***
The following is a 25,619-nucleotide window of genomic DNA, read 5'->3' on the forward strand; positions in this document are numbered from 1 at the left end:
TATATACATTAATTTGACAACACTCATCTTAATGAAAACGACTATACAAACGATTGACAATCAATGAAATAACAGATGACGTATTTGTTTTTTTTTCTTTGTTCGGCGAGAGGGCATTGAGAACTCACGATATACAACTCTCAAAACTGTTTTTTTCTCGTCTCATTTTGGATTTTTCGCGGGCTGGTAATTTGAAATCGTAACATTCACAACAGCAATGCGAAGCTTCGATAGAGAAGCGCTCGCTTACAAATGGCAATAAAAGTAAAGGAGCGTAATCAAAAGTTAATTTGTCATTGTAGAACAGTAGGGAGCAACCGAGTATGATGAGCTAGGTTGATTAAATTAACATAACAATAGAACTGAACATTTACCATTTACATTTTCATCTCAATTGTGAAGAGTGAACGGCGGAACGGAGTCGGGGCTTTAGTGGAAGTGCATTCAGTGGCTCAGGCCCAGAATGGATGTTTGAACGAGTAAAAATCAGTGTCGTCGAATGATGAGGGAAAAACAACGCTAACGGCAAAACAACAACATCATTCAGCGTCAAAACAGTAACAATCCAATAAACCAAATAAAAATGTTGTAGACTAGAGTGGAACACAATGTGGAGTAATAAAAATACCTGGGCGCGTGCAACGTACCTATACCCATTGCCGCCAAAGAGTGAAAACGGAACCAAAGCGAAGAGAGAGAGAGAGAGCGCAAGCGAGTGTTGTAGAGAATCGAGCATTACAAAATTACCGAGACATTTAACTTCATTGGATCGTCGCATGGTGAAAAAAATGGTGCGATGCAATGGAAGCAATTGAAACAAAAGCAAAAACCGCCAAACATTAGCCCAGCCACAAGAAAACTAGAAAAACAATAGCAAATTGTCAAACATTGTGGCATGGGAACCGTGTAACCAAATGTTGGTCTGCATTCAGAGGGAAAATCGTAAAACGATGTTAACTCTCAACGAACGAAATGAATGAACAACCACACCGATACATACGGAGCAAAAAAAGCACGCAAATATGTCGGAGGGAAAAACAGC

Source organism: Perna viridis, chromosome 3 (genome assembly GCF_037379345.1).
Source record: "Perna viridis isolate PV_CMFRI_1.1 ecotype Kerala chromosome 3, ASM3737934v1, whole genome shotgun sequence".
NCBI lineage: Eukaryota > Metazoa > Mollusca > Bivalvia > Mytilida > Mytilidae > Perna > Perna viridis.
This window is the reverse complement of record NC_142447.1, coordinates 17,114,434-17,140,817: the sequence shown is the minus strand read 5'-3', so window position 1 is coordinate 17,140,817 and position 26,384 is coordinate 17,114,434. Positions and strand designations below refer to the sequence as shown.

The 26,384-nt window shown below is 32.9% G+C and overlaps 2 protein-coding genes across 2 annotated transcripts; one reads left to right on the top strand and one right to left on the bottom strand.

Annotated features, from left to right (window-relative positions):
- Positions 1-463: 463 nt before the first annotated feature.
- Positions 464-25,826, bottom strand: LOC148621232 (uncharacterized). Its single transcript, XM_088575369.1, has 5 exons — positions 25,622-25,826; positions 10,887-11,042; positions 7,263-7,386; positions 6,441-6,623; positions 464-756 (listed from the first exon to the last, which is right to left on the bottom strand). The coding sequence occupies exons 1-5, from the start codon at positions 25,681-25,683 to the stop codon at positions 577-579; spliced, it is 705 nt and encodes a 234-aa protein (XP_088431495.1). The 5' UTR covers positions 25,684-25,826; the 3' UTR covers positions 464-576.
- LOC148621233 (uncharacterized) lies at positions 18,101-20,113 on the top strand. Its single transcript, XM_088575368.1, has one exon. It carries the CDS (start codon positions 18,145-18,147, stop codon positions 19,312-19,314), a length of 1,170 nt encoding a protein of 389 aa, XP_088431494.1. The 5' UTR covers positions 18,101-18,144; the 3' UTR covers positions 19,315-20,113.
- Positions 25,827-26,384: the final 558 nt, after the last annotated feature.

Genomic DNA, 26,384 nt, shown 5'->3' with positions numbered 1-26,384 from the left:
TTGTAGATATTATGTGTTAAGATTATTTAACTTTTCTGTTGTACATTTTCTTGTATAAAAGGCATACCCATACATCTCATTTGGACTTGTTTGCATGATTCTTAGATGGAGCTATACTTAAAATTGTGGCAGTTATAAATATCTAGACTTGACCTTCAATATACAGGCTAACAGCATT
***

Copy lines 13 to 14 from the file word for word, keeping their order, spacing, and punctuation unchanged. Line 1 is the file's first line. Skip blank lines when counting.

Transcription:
Genomic DNA, 26,384 nt, shown 5'->3' with positions numbered 1-26,384 from the left:
TTGTAGATATTATGTGTTAAGATTATTTAACTTTTCTGTTGTACATTTTCTTGTATAAAAGGCATACCCATACATCTCATTTGGACTTGTTTGCATGATTCTTAGATGGAGCTATACTTAAAATTGTGGCAGTTATAAATATCTAGACTTGACCTTCAATATACAGGCTAACAGCATT